By Doug Wendt, President & CEO of Wendt Partners, a business-to-business growth strategy consulting firm serving the CEOs of growth-stage and middle-market companies including those in commercial real estate and the business center sector. The firm, with offices in New York, NY and Washington, DC, focuses on driving results in sales, marketing, strategy and leadership. Doug is an avid writer and blogger, and is the author of Brand-Driven Leadership: Ten Essential Strategies for Business Growth.
Sixth in a series by Doug Wendt
Historically, the central focus of the business center industry was on creating places for people to work. And clearly, we are in the business of establishing serviced offices — not serviced hotels, serviced apartments or serviced recreational facilities. And yet, the nature of work is changing and becoming more dynamic, leading to an interesting question: Is the workplace of the future a place that is less and less oriented toward work?
In part to explore possible answers to this question, Vornado Charles E. Smith, the Washington, D.C. division New York-based Vornado Realty Trust, took one vacant floor of an office building in Arlington, Virginia’s Crystal City neighborhood and invited six architectural firms with global reputations for innovative design to create the ‘office of the future’. The project was called Crystal City DesignLab.
One of the six firms enlisted was VOA Associates, a global architectural practice with offices in the U.S., Brazil, Colombia and China. The model developed by VOA is called Work4Tank, and focuses on creating three zones of space within the new office environment: event, meet and work.
An Approach Focused on Design for More than Work
The up-front recognition that the office of the future would have three zones, only one of which is specifically designed around traditional work activities, drives home the point that office space is not just for work anymore. VOA’s office design dedicated literally 30% of the suite to a large open space that integrates reception area, kitchen, communal tables and high-top counters with stools.
Although the space did retain a large central conference room, the design model suggested that meetings would and could happen anywhere. As part of this commitment to making every space in the suite an open and collaborative environment suitable to dialogue, creative use of interior windows and glass ensured that 100% of the suite would receive natural light.
Coupled with energy efficient lighting, low-VOC paints, a largely open and exposed ceiling and the use of motion sensors as part of the lighting and HVAC systems, a 36% increase in energy efficiency (and thus cost savings) could be achieved.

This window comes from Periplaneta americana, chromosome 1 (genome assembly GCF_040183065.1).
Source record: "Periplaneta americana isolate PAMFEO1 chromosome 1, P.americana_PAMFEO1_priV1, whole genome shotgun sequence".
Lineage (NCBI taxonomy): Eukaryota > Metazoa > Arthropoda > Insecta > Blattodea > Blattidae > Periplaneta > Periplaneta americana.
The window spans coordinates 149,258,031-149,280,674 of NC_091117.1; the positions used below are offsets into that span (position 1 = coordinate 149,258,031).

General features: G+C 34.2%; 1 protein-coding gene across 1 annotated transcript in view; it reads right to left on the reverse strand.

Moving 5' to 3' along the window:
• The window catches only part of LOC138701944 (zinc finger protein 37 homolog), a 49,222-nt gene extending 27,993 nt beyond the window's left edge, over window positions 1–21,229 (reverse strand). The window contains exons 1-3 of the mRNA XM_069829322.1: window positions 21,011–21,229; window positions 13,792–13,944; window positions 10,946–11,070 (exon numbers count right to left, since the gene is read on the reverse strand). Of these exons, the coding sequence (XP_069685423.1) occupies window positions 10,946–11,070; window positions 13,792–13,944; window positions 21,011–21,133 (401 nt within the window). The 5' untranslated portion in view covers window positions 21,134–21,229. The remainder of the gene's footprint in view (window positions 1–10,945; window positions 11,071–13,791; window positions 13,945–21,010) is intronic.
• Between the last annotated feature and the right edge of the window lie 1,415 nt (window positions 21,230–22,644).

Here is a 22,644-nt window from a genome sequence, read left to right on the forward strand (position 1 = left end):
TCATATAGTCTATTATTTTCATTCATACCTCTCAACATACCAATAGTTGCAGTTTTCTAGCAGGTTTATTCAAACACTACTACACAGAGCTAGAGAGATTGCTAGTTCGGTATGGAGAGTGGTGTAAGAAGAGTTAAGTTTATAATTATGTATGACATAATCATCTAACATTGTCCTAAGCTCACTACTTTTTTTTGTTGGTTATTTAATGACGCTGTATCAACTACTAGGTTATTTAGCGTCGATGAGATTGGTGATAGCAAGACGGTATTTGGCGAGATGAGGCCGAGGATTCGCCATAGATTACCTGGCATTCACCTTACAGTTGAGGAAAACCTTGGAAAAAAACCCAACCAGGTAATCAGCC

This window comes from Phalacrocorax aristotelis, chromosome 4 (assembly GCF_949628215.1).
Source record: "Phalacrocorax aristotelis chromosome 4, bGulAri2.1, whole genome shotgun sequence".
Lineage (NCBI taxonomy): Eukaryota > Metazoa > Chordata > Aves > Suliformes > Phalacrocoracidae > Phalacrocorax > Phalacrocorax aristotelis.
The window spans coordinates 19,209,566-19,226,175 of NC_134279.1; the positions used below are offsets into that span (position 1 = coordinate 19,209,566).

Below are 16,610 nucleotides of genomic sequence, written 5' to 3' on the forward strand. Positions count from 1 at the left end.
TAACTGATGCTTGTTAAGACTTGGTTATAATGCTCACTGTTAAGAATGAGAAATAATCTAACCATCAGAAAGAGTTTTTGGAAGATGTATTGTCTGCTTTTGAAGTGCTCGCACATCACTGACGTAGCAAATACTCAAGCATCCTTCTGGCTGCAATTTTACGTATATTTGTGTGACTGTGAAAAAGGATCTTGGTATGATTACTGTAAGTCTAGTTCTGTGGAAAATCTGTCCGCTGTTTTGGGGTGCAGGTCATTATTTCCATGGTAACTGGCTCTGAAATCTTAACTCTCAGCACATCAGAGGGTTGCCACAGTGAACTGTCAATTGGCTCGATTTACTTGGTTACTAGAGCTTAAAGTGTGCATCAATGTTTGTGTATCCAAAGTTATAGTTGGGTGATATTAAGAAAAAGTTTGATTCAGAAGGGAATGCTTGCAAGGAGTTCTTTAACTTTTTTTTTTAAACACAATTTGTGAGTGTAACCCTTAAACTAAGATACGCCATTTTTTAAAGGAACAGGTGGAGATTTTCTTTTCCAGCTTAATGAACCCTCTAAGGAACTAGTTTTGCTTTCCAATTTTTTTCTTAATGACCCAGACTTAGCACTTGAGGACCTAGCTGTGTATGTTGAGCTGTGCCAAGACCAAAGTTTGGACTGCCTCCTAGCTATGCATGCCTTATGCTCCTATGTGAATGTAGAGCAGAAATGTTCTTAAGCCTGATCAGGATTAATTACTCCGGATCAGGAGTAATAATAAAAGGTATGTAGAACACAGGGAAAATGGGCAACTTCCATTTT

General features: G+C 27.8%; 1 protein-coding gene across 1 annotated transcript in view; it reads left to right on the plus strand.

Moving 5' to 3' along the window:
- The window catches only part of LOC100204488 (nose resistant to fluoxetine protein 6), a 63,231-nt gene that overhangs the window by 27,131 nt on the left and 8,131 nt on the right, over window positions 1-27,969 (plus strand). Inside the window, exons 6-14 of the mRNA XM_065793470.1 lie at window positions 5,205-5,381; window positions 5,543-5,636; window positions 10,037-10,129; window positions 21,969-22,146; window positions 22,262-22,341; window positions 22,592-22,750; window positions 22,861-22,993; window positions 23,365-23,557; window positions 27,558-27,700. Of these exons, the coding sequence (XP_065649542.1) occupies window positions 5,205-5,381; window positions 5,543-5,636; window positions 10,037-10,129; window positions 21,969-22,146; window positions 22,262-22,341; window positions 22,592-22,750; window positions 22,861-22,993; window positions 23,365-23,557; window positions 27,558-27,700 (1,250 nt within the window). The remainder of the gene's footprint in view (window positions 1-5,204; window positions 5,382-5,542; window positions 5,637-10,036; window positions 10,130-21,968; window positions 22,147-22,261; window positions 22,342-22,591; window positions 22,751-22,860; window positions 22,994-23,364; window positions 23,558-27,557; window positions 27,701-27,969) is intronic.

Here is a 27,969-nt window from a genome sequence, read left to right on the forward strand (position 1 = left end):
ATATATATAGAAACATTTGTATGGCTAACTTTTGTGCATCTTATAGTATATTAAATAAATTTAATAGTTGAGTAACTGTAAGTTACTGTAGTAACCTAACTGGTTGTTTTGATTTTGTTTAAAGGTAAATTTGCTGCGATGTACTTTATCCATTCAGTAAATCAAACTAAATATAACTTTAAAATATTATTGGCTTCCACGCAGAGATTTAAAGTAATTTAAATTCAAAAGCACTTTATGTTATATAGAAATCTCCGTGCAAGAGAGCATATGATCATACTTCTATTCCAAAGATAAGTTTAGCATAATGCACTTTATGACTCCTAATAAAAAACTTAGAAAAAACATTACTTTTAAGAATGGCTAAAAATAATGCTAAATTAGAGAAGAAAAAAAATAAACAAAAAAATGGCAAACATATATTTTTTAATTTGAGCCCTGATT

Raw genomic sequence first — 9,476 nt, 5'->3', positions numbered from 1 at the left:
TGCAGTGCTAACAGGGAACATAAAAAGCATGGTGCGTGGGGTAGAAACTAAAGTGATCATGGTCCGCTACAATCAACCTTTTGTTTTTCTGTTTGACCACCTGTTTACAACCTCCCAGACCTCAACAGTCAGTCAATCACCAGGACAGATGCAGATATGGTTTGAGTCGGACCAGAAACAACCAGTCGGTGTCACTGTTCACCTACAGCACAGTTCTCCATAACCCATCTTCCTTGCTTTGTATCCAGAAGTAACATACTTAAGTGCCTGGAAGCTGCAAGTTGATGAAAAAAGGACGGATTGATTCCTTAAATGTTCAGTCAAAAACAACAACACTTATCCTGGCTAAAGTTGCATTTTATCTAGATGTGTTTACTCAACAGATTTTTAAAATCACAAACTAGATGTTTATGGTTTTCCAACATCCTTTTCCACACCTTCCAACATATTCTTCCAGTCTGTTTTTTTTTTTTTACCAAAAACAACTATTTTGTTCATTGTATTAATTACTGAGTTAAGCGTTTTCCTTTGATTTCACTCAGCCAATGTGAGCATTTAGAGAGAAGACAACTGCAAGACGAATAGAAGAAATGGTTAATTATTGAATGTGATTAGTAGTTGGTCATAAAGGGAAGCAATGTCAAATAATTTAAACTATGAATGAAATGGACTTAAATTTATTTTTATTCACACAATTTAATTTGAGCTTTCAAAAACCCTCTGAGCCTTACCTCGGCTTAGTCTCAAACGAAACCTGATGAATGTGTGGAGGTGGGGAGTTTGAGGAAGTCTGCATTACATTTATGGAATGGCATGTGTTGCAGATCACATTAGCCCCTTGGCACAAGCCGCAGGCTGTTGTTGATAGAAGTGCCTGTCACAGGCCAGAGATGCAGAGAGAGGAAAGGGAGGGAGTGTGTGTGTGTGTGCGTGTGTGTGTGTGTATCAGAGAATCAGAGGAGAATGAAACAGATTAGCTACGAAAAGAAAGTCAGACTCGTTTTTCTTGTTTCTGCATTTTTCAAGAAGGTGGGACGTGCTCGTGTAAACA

But the key to the VOA approach clearly focuses on the integration of uses in a dynamic space — the idea that an employee might be working solo at a communal table, while a small group meets and writes on a whiteboard wall adjacent to a high-top bench, while visitors to the company mingle and receive refreshment from the kitchen, all in a central location.
A Signpost Toward Future Evolution for Office Centers?
One major difference between traditional office space and business office centers is that traditional space often takes on the characteristics of the tenant’s own culture. However, in an office center both the tenants and the center operator have the opportunity to create or contribute to the culture. Some operators have taken this concept forward aggressively, such as New York-based Select Office Suites, which has focused on providing 24-hour staffed access, an intensive and tenant-engaged service culture, and dedicated living/relaxing space in all of its centers for years.
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This begs the question — if more and more work is taking place outside of regular office hours; and more and more workers are spending time at the office engaged in social, personal and recreational activities; and more and more traditional offices are being designed to accommodate these changes — then how can office center operators take advantage of these changes and incorporate them into their strategies?
Ultimately, it rests in the client service strategy of the center operator. In short, the more client-focused and relationship-driven the operator, the more opportunity arises to create added value beyond the traditional 9-to-5 lens and develop products, services and future facility designs that expand the scope of both competitive advantages and potential revenue developments.
Thanks to www.crystalcitydesignlab.com for the image.Share this article